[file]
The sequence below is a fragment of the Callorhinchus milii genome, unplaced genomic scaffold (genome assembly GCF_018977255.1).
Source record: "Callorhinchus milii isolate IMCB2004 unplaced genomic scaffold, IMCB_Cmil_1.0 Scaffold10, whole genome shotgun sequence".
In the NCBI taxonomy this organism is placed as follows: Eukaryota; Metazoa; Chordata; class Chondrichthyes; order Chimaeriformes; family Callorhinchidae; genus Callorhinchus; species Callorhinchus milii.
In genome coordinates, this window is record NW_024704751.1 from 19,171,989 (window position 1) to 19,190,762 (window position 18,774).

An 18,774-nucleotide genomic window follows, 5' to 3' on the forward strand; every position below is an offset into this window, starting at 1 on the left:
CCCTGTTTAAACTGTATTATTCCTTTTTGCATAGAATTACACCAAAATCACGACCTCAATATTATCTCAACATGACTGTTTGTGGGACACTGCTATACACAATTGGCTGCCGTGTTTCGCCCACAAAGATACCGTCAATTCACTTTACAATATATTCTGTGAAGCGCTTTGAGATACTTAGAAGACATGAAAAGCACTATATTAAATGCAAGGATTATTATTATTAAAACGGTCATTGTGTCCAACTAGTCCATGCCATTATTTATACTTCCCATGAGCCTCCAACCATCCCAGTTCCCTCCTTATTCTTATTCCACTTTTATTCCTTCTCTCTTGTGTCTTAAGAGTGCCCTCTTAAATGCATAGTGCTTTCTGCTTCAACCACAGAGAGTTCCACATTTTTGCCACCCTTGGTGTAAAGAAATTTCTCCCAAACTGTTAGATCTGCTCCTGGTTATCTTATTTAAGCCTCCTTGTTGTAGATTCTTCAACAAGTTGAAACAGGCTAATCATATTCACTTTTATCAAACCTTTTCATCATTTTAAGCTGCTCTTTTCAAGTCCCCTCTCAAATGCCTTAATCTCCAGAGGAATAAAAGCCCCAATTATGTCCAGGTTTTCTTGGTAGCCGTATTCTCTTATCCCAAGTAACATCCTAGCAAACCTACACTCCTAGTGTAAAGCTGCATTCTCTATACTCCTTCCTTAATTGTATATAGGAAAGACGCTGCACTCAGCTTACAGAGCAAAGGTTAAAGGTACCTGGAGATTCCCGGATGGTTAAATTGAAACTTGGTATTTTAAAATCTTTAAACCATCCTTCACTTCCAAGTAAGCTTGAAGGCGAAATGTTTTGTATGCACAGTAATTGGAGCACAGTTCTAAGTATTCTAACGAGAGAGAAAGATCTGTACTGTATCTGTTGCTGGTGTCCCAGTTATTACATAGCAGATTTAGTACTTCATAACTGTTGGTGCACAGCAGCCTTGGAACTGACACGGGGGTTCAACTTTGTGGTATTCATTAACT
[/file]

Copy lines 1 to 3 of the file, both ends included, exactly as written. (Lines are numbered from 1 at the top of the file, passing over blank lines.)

The sequence below is a fragment of the Callorhinchus milii genome, unplaced genomic scaffold (genome assembly GCF_018977255.1).
Source record: "Callorhinchus milii isolate IMCB2004 unplaced genomic scaffold, IMCB_Cmil_1.0 Scaffold10, whole genome shotgun sequence".
In the NCBI taxonomy this organism is placed as follows: Eukaryota; Metazoa; Chordata; class Chondrichthyes; order Chimaeriformes; family Callorhinchidae; genus Callorhinchus; species Callorhinchus milii.